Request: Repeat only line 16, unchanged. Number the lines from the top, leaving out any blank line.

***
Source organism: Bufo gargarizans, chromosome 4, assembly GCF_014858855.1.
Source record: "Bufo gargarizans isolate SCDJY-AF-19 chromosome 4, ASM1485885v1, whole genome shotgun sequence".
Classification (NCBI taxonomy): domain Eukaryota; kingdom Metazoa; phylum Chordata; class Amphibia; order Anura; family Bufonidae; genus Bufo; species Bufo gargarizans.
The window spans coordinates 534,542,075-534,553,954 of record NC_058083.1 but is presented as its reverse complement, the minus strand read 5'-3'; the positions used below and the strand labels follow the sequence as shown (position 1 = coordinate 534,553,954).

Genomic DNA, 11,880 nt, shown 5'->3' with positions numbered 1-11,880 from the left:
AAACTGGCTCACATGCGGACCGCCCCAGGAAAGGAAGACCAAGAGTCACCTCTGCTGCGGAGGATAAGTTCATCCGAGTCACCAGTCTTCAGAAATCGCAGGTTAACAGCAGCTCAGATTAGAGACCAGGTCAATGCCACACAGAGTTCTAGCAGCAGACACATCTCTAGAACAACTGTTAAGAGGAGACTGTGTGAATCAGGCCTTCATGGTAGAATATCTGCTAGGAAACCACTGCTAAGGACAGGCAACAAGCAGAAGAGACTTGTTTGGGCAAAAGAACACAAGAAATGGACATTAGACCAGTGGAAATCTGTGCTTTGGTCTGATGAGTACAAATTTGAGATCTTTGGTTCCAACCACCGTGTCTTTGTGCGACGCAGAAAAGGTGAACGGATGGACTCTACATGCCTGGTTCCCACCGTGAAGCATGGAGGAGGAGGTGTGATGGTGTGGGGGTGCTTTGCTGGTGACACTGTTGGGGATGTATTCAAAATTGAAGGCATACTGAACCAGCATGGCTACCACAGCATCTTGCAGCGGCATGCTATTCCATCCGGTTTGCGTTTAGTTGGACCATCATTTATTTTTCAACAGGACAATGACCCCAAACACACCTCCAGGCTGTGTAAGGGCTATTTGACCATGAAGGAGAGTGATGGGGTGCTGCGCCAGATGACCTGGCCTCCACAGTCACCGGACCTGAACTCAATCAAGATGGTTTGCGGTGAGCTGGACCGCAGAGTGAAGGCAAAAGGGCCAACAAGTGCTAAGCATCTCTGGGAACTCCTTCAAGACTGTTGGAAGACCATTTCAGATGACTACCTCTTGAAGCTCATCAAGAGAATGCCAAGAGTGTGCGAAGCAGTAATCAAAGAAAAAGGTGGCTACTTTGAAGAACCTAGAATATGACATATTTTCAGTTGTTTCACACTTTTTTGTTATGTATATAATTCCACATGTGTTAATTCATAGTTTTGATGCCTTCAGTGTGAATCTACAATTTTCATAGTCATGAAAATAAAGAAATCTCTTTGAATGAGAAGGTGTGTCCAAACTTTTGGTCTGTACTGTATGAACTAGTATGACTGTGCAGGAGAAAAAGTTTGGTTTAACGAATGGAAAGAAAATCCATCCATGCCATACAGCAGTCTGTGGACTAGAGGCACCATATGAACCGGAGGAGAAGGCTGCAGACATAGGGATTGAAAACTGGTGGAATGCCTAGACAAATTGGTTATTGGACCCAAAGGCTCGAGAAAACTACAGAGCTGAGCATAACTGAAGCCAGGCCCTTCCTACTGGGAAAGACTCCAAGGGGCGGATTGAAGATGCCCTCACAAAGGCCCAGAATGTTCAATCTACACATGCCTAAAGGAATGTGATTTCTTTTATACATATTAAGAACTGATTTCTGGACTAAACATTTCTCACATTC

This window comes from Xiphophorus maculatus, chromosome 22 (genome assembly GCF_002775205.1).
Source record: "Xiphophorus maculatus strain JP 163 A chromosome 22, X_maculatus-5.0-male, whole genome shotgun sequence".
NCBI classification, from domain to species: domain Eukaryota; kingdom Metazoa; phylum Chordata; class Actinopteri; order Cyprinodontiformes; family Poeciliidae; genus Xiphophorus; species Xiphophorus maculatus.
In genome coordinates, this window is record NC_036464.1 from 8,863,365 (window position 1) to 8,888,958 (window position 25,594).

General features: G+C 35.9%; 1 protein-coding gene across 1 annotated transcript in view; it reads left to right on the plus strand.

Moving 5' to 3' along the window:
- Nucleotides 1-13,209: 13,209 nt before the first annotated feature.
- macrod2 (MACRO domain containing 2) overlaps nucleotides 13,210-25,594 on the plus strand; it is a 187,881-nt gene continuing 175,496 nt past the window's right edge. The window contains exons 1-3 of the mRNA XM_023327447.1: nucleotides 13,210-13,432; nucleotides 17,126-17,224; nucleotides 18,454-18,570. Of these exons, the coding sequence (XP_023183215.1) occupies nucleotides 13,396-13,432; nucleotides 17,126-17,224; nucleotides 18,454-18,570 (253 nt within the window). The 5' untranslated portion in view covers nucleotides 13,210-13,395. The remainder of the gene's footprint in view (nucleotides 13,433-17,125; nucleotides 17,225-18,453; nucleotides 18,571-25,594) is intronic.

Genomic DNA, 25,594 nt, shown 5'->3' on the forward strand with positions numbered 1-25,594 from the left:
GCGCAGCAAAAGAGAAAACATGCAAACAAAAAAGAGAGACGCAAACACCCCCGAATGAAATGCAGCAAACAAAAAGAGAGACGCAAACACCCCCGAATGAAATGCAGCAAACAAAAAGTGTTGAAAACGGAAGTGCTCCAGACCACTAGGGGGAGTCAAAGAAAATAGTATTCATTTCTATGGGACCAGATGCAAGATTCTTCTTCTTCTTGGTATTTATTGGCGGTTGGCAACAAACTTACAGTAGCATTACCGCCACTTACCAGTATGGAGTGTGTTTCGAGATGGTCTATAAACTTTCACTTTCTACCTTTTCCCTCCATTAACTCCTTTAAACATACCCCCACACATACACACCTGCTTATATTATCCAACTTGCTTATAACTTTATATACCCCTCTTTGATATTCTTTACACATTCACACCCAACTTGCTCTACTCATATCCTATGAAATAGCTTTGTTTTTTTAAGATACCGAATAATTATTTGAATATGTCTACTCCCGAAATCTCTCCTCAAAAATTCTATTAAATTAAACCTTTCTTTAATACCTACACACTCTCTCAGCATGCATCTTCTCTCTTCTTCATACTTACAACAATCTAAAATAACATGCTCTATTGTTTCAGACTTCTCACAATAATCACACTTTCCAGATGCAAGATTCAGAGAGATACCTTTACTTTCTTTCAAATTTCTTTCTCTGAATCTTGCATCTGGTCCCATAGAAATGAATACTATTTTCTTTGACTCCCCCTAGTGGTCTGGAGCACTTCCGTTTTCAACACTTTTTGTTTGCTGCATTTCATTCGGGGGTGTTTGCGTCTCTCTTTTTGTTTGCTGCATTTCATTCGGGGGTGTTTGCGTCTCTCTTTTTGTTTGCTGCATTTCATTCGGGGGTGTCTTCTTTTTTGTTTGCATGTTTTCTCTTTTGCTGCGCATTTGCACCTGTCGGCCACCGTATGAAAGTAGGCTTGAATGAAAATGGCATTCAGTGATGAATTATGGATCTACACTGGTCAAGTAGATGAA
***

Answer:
GCGCAGCAAAAGAGAAAACATGCAAACAAAAAAGAGAGACGCAAACACCCCCGAATGAAATGCAGCAAACAAAAAGAGAGACGCAAACACCCCCGAATGAAATGCAGCAAACAAAAAGTGTTGAAAACGGAAGTGCTCCAGACCACTAGGGGGAGTCAAAGAAAATAGTATTCATTTCTATGGGACCAGATGCAAGATTCTTCTTCTTCTTGGTATTTATTGGCGGTTGGCAACAAACTTACAGTAGCATTACCGCCACTTACCAGTATGGAGTGTGTTTCGAGATGGTCTATAAACTTTCACTTTCTACCTTTTCCCTCCATTAACTCCTTTAAACATACCCCCACACATACACACCTGCTTATATTATCCAACTTGCTTATAACTTTATATACCCCTCTTTGATATTCTTTACACATTCACACCCAACTTGCTCTACTCATATCCTATGAAATAGCTTTGTTTTTTTAAGATACCGAATAATTATTTGAATATGTCTACTCCCGAAATCTCTCCTCAAAAATTCTATTAAATTAAACCTTTCTTTAATACCTACACACTCTCTCAGCATGCATCTTCTCTCTTCTTCATACTTACAACAATCTAAAATAACATGCTCTATTGTTTCAGACTTCTCACAATAATCACACTTTCCAGATGCAAGATTCAGAGAGATACCTTTACTTTCTTTCAAATTTCTTTCTCTGAATCTTGCATCTGGTCCCATAGAAATGAATACTATTTTCTTTGACTCCCCCTAGTGGTCTGGAGCACTTCCGTTTTCAACACTTTTTGTTTGCTGCATTTCATTCGGGGGTGTTTGCGTCTCTCTTTTTGTTTGCTGCATTTCATTCGGGGGTGTTTGCGTCTCTCTTTTTGTTTGCTGCATTTCATTCGGGGGTGTCTTCTTTTTTGTTTGCATGTTTTCTCTTTTGCTGCGCATTTGCACCTGTCGGCCACCGTATGAAAGTAGGCTTGAATGAAAATGGCATTCAGTGATGAATTATGGATCTACACTGGTCAAGTAGATGAA